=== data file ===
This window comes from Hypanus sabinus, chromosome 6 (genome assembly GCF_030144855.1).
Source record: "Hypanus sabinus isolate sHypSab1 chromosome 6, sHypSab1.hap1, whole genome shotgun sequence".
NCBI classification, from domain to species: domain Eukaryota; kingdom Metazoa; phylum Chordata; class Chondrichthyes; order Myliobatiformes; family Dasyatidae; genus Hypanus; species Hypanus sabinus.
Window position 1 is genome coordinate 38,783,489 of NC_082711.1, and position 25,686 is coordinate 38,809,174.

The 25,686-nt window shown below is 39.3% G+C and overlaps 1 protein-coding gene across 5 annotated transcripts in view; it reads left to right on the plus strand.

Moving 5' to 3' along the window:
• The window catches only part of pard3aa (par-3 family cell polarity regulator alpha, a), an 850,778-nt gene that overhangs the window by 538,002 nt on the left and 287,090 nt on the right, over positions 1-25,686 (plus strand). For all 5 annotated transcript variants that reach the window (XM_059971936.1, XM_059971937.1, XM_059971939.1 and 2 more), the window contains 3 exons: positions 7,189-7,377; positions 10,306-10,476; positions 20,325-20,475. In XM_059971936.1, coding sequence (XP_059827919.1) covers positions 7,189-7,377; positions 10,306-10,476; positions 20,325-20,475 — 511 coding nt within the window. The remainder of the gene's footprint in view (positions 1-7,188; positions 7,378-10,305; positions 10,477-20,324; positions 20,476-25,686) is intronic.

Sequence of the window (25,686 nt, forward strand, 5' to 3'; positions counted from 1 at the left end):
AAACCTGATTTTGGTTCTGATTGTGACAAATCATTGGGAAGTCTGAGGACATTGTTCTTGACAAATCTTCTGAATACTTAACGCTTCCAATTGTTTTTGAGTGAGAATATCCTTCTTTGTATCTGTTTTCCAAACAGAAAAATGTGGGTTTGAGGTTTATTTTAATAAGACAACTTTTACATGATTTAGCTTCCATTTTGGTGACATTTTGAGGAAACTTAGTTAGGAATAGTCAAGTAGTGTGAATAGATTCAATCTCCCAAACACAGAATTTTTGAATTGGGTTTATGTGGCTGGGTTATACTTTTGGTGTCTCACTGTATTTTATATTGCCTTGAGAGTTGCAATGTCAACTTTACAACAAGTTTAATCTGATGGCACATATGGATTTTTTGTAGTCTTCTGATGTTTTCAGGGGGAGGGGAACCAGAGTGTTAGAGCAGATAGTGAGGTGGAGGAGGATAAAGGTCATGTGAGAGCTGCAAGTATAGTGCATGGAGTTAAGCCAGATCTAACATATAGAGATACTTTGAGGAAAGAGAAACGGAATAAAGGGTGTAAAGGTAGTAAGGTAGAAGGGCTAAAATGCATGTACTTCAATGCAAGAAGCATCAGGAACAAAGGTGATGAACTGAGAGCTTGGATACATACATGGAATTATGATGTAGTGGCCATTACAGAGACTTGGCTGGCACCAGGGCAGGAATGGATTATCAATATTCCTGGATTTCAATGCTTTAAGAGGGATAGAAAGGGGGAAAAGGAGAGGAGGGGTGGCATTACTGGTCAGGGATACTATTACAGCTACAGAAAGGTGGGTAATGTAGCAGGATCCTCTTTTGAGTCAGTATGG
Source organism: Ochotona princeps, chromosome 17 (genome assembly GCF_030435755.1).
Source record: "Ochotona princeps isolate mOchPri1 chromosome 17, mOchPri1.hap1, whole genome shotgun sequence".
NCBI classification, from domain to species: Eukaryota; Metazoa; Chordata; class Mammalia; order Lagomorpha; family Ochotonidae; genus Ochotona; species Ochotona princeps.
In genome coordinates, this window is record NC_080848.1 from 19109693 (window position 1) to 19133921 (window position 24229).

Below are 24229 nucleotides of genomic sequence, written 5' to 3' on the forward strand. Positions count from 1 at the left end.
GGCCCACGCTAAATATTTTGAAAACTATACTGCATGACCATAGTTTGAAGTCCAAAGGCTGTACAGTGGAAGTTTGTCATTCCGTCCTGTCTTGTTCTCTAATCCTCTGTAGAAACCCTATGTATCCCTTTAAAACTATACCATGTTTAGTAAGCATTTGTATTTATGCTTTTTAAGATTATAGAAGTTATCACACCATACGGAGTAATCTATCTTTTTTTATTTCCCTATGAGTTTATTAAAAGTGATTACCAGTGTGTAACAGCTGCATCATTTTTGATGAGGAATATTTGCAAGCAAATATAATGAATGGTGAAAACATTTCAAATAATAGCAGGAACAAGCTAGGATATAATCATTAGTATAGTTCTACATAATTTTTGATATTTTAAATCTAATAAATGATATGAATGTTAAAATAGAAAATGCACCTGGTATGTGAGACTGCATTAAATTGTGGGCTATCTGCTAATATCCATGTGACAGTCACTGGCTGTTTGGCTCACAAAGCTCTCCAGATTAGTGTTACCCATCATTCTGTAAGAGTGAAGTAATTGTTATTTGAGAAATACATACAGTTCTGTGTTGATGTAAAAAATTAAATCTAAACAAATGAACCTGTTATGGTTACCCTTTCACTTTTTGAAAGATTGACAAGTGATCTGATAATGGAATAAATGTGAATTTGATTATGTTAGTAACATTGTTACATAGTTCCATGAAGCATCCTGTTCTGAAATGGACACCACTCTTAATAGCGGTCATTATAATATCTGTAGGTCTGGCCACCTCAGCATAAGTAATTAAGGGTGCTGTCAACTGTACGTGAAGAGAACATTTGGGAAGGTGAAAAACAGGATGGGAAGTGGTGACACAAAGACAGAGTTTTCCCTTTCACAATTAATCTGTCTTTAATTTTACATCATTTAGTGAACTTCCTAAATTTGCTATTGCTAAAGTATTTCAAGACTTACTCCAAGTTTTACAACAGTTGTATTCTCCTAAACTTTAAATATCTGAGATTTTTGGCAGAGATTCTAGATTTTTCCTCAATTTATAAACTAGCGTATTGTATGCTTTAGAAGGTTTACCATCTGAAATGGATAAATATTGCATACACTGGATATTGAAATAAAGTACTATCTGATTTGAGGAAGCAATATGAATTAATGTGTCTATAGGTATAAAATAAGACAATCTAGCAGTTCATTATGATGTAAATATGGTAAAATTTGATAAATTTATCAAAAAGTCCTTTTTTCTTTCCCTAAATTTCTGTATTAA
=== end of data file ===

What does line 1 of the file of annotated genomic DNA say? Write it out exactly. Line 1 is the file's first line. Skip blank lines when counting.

This window comes from Hypanus sabinus, chromosome 6 (genome assembly GCF_030144855.1).